Items tagged with ISP

We've covered the NSA revelations and subsequent government petitions at some length, but here's a new twist to the story of the government's pervasive monitoring program -- a view of the activity from an ISP's perspective. According to Pete Ashdown, the CEO of XMission, a Utah ISP, the company received its first FISA warrant "request" in 2010. There's no way to challenge FISA warrants and no legal recourse -- so Ashdown had no choice but to install a server, one of the NSA's own machines, in their data center. The technical aspects of the situation are remarkably straightforward. The NSA sent... Read more...
When Google first unveiled its 1Gbit fiber Internet service last summer, it seemed unlikely that such speeds would become common anytime soon. However, there was great hope that with Google's pressure, other ISPs would be pushed towards offering their own 1Gbit services. This past April, we did see some evidence of that, with AT&T promising to roll out its own 1Gbit service in the Austin, Texas area. Things don't stop there. It seems that some of the biggest ISPs are being seriously slow to catch onto the 1Gbit option, with Verizon charging a staggering $210 in some areas for a 300Mbit/s connection.... Read more...
Whether or not Google launched its Google Fiber Internet service as a legitimate business venture or as a massive trolling measure to shake up the broadband market (as some believe), its effect has been evident in how ISPs are competing. Leveraging a partnership with the city of Seattle and its fiber optic network, Gigabit Squared (or “GB2”, for short) is rolling out “ultra high speed fiber” gigabit Internet service to several Seattle neighborhoods in 2014. The cost will be $80 per month, and with that subscription GB2 will waive the $350 construction fee. That’s $10... Read more...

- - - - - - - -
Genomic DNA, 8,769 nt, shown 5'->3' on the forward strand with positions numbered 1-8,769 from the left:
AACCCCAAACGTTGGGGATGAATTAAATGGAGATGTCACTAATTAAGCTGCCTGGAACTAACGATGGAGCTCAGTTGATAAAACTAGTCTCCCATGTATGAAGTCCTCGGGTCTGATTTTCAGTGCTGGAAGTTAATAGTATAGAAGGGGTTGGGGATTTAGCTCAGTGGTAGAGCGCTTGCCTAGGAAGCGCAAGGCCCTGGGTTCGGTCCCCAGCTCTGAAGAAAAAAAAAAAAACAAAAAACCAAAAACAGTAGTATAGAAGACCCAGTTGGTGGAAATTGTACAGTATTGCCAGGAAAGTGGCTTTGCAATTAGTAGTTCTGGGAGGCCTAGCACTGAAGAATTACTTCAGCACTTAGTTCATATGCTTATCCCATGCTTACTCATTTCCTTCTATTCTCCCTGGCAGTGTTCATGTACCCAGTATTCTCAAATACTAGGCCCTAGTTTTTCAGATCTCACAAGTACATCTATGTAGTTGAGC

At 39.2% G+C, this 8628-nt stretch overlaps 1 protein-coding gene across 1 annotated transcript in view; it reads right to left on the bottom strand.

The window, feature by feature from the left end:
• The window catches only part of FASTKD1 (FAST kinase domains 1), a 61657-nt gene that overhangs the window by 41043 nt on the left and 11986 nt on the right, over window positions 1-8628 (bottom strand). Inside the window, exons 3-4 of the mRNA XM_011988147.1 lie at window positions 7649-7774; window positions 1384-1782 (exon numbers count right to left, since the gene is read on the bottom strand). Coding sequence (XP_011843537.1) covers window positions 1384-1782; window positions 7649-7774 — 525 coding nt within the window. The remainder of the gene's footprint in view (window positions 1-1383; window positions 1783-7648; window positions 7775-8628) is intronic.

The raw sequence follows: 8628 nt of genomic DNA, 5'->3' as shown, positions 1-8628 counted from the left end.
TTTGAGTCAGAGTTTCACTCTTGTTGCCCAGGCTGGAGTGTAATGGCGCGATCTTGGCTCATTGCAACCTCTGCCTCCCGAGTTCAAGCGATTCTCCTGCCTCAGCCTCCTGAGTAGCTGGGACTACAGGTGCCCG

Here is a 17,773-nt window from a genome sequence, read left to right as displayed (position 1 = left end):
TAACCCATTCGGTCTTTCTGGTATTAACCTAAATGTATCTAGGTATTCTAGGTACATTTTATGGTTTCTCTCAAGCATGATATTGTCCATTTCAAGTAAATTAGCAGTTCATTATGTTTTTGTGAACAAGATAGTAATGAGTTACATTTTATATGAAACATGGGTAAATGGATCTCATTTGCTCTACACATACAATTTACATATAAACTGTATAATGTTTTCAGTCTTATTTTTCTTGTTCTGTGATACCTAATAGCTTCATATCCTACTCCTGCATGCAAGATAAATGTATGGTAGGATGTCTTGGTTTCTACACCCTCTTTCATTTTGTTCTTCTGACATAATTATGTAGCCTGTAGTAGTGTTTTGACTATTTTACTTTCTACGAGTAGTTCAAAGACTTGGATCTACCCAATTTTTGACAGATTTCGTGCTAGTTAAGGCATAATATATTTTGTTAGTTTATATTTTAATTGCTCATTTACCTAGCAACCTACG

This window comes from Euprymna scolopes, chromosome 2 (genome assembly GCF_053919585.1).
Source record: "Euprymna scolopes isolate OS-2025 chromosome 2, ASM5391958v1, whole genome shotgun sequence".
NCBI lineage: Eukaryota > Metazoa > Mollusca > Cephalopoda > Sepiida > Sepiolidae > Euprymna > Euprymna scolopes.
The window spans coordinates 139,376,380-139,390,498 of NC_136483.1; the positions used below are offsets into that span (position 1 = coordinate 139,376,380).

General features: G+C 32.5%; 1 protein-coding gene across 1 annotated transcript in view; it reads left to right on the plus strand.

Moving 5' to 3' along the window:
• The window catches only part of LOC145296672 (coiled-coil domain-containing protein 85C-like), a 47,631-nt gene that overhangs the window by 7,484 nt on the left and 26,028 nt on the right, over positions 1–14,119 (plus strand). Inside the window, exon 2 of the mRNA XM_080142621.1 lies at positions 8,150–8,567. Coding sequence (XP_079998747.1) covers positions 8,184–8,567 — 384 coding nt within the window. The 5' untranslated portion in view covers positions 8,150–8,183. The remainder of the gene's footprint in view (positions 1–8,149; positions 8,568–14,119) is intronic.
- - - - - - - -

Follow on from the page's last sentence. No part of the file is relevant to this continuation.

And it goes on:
You know, this is finally starting to feel like a trend. And it's certainly a trend we're happy to get behind. The trend of high(er)-speed Internet is seemingly sweeping the developed world, with fiber-based solutions and ISPs offering 1Gbps+ speeds becoming less of an exception compared to yesteryear. Now, even customers Down Under will soon be able to enjoy the blistering speeds that folks in Kansas City already have access to. Australians will soon be able to thank NBN for installing 1Gbps access, as the network is set to go live prior to the end of 2013. To put this in perspective, a 1Gbps... Read more...
A few years ago, when Google was determining which city to launch its pilot Google Fiber program, cities all over the country went all-out trying to persuade the search giant to bring all that fantastical bandwidth to their neck of the woods. And with good reason: Google Fiber offers gigabit Internet speeds and even TV service, all at prices that meet or beat the competition. In fact, the lowest tier of Google Fiber service (5Mbps down, 1Mbps up) is free once users pay a $300 construction fee. Eventually, Kansas City was the lucky locale chosen for the Google Fiber launch, and by all accounts things... Read more...
We've said it in the past, and we'll say it again: if there are two mainstream tech industries that could use a disruption, it's cable TV and broadband Internet. Google is actually doing a fair job of disrupting both, and if you had any worries about Google investing in Fiber for Kansas City and then forgetting all about it... let this calm those fears. Google has just announced that its Fiber initiative is going over so well, that it'll soon be expanding. Olathe, Kansas is a nearby suburb of the metro Kansas City region, and it's actually known as "Silicon Prairie" in some parts. This week, the... Read more...
Google Fiber is, in a word, awesome. In addition to bringing unprecedented Internet speeds to a few lucky areas in Kansas City (at an attractive price point no less), the presence of the service has apparently been attracting startups to the area and has people calling it the “Silicon Prairie”. Google is also on the record as saying that Google Fiber is not just a one-off thing; it will spread to more locales and will no doubt foster growth in those places, as well. And perhaps it’s obvious, but Google Fiber may be a problem for competing ISPs. For example, The Consumerist posted... Read more...